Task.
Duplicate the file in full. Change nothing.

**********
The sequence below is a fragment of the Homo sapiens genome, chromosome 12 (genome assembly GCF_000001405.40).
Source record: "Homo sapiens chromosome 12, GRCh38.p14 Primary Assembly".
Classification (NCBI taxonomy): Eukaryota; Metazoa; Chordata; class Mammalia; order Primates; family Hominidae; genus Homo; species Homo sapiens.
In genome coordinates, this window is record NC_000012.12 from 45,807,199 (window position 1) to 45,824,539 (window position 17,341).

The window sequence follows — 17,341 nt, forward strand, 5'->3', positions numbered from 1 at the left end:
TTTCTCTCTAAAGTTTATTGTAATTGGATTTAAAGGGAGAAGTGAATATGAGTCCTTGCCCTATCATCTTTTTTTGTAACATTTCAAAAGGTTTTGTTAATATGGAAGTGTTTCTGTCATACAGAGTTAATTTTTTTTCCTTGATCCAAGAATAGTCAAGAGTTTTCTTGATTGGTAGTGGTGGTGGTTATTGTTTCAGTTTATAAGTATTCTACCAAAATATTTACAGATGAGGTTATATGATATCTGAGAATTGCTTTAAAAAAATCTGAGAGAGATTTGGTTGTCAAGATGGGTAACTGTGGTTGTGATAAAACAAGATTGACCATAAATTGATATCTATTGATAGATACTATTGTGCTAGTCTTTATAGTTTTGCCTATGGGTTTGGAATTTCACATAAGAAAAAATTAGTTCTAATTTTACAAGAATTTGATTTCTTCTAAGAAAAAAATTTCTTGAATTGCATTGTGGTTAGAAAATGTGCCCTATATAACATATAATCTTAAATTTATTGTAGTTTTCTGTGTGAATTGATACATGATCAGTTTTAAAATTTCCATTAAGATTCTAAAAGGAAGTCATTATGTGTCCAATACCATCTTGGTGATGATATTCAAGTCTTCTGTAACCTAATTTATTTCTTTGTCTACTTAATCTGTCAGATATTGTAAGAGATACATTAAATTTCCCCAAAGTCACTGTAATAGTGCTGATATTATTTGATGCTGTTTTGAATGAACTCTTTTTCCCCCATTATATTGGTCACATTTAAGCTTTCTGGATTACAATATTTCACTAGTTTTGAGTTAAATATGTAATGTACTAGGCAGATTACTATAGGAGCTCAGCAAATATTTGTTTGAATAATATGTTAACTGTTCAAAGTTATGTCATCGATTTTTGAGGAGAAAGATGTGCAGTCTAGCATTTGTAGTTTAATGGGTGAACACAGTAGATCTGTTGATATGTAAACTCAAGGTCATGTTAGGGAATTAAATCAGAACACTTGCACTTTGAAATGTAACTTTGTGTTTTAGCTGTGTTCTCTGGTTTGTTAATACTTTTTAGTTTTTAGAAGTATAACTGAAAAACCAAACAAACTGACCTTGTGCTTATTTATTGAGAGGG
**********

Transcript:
The sequence below is a fragment of the Homo sapiens genome, chromosome 12 (genome assembly GCF_000001405.40).
Source record: "Homo sapiens chromosome 12, GRCh38.p14 Primary Assembly".
Classification (NCBI taxonomy): Eukaryota; Metazoa; Chordata; class Mammalia; order Primates; family Hominidae; genus Homo; species Homo sapiens.
In genome coordinates, this window is record NC_000012.12 from 45,807,199 (window position 1) to 45,824,539 (window position 17,341).

The window sequence follows — 17,341 nt, forward strand, 5'->3', positions numbered from 1 at the left end:
TTTCTCTCTAAAGTTTATTGTAATTGGATTTAAAGGGAGAAGTGAATATGAGTCCTTGCCCTATCATCTTTTTTTGTAACATTTCAAAAGGTTTTGTTAATATGGAAGTGTTTCTGTCATACAGAGTTAATTTTTTTTCCTTGATCCAAGAATAGTCAAGAGTTTTCTTGATTGGTAGTGGTGGTGGTTATTGTTTCAGTTTATAAGTATTCTACCAAAATATTTACAGATGAGGTTATATGATATCTGAGAATTGCTTTAAAAAAATCTGAGAGAGATTTGGTTGTCAAGATGGGTAACTGTGGTTGTGATAAAACAAGATTGACCATAAATTGATATCTATTGATAGATACTATTGTGCTAGTCTTTATAGTTTTGCCTATGGGTTTGGAATTTCACATAAGAAAAAATTAGTTCTAATTTTACAAGAATTTGATTTCTTCTAAGAAAAAAATTTCTTGAATTGCATTGTGGTTAGAAAATGTGCCCTATATAACATATAATCTTAAATTTATTGTAGTTTTCTGTGTGAATTGATACATGATCAGTTTTAAAATTTCCATTAAGATTCTAAAAGGAAGTCATTATGTGTCCAATACCATCTTGGTGATGATATTCAAGTCTTCTGTAACCTAATTTATTTCTTTGTCTACTTAATCTGTCAGATATTGTAAGAGATACATTAAATTTCCCCAAAGTCACTGTAATAGTGCTGATATTATTTGATGCTGTTTTGAATGAACTCTTTTTCCCCCATTATATTGGTCACATTTAAGCTTTCTGGATTACAATATTTCACTAGTTTTGAGTTAAATATGTAATGTACTAGGCAGATTACTATAGGAGCTCAGCAAATATTTGTTTGAATAATATGTTAACTGTTCAAAGTTATGTCATCGATTTTTGAGGAGAAAGATGTGCAGTCTAGCATTTGTAGTTTAATGGGTGAACACAGTAGATCTGTTGATATGTAAACTCAAGGTCATGTTAGGGAATTAAATCAGAACACTTGCACTTTGAAATGTAACTTTGTGTTTTAGCTGTGTTCTCTGGTTTGTTAATACTTTTTAGTTTTTAGAAGTATAACTGAAAAACCAAACAAACTGACCTTGTGCTTATTTATTGAGAGGG